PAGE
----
October 17,2022

Competition Awards Scaffolding Designs That New Yorkers Might Actually Like

by David Stewart

Construction sheds, also referred to as scaffolding (and some less savory terms by city dwellers) are a necessary evil in New York, which is perpetually under construction. In fact, these structures currently cover nearly 200 miles of sidewalks around building sites across the city.

The New York Building Congress decided to seek alternatives to the current options, which disrupt walkways are generally unattractive, with its Construction Shed Design Competition. The designs had to meet strict New York City Department of Buildings requirements and would be suitable for use in a variety of settings, including commercial construction residential projects, and masonry repair work. Out of 33 submissions, the group chose four winners whose designs were more practical, cost-effective, and attractive than standard sheds.

“The winners also stood out for their innovative approaches to reducing or eliminating the bracing that interferes with the pedestrian experience, permitting a more natural pattern for foot traffic,” said Building Congress President Richard T. Anderson said in a release. “Each of the designs also succeeded in opening up their sheds along the curb line, allowing more natural light to flow into the structures.”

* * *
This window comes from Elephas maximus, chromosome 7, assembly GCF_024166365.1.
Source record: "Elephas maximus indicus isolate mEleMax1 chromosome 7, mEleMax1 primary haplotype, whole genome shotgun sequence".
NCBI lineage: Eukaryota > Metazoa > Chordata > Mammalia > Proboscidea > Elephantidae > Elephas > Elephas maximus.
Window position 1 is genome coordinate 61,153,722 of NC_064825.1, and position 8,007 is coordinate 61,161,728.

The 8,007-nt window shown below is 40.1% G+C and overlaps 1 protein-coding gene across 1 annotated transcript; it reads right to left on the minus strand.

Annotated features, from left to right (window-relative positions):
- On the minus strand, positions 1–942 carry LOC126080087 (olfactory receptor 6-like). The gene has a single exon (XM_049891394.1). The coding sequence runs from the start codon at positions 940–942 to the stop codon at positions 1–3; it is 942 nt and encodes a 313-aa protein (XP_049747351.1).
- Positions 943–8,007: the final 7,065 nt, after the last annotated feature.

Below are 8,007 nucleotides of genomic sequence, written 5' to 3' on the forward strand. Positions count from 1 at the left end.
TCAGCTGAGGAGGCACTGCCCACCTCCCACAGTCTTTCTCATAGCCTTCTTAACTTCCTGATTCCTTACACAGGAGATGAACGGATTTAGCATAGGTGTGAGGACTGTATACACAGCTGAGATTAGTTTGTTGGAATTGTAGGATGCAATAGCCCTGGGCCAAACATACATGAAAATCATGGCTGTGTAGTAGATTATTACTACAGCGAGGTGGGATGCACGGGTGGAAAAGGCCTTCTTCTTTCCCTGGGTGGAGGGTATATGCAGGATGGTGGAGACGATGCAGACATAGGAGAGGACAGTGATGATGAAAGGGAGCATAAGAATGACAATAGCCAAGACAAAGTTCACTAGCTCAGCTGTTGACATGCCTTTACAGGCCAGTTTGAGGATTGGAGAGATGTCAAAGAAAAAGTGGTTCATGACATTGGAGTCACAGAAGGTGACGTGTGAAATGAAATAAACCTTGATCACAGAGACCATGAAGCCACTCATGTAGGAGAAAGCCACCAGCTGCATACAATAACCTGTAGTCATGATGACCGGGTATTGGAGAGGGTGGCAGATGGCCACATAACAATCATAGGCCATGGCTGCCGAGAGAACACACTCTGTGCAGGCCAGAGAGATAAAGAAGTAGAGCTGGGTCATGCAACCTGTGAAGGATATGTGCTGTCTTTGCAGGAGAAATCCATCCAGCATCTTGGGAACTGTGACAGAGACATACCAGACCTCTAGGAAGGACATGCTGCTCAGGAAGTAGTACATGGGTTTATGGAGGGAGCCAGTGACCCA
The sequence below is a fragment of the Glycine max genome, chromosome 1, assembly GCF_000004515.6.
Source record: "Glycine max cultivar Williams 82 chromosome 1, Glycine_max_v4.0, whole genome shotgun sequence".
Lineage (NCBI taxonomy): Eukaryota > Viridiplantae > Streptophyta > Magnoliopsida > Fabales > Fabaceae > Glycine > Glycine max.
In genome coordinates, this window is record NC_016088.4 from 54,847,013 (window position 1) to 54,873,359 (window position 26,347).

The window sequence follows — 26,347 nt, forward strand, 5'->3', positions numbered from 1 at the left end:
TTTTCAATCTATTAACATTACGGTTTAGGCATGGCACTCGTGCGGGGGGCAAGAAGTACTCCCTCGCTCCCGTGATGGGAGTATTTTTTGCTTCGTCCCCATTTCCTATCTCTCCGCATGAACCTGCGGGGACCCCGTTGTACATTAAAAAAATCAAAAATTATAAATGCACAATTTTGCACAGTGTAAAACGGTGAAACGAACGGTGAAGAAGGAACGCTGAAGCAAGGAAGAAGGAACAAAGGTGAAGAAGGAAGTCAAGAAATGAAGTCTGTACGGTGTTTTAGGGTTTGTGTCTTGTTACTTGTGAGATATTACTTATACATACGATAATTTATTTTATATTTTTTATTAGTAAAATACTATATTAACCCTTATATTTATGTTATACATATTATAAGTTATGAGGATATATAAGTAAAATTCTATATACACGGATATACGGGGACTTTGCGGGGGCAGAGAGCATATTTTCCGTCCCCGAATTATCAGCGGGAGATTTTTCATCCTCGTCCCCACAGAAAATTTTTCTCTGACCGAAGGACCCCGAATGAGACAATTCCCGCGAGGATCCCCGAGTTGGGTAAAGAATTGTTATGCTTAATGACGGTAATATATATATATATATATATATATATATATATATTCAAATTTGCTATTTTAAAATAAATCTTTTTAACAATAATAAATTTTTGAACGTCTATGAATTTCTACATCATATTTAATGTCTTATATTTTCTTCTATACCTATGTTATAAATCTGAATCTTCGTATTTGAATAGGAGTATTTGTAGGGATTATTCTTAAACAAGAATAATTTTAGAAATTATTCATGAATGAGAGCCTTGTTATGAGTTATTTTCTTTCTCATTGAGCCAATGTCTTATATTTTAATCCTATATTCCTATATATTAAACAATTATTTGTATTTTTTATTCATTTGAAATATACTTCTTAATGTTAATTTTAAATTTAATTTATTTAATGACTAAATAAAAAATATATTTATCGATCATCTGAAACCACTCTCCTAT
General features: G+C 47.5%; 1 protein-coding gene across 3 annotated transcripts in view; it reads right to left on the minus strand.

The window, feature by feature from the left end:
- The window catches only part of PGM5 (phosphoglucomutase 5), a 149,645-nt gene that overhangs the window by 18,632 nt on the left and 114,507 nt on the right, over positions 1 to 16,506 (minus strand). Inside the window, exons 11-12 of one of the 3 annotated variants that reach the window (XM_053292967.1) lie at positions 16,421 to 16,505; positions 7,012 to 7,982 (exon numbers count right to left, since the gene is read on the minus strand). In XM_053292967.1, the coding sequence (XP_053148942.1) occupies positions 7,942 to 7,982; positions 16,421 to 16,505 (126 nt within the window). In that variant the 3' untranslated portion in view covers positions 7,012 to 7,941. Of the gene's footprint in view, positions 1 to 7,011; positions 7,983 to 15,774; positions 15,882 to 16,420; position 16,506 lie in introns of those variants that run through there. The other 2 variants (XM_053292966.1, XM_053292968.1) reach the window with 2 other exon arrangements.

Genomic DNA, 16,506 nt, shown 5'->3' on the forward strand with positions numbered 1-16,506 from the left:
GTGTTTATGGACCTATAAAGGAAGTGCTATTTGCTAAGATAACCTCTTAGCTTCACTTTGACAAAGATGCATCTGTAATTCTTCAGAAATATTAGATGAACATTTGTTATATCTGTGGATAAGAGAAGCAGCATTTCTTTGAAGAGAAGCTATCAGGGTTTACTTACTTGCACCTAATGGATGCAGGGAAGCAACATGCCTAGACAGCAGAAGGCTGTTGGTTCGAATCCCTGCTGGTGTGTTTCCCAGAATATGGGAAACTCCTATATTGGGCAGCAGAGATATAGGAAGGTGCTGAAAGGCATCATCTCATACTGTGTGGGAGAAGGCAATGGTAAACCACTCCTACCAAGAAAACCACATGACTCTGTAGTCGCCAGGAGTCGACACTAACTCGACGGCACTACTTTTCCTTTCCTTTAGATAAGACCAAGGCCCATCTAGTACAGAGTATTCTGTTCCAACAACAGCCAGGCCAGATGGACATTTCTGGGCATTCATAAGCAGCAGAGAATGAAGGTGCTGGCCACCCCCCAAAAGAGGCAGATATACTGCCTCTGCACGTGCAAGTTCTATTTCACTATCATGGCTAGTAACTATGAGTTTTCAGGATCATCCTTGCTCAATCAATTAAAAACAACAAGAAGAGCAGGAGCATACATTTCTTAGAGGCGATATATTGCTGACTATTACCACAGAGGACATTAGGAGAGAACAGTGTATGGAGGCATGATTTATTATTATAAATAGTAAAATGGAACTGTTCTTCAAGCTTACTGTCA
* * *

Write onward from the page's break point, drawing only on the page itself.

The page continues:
Here’s a look at the winners, who will share a $10,000 prize from the New York Building Foundation:The Side+Ways+Shed, pictured above, is by Francis Cauffman. The structure is designed to avoid the “tunnel effect,” and structural columns are wrapped in a fabric that provides visual cues to pedestrians as they walk down the street.

The G-Shed, designed by Gensler, uses modular posts instead of complicated bracing, which reduces obstructions and allows for better pedestrian flow and improves the presence of retailers.

Gannett Fleming Engineers and Architects, P.C., designed the SCAFFOLD WING , which is a wing stretched out over the sidewalk with roof decking made of translucent panels to let in more light. The design is also meant to better drain rainwater and improve pedestrian traffic.

The UrbanArbor, by PBDW Architects and Anastos Engineering Associates, employs Y-shaped vertical posts with diagonal braces meant to evoke the experience of walking down a tree-lined street. The structure uses LED lights and solar panels to save energy.

  • David Stewart
  • October 17,2022

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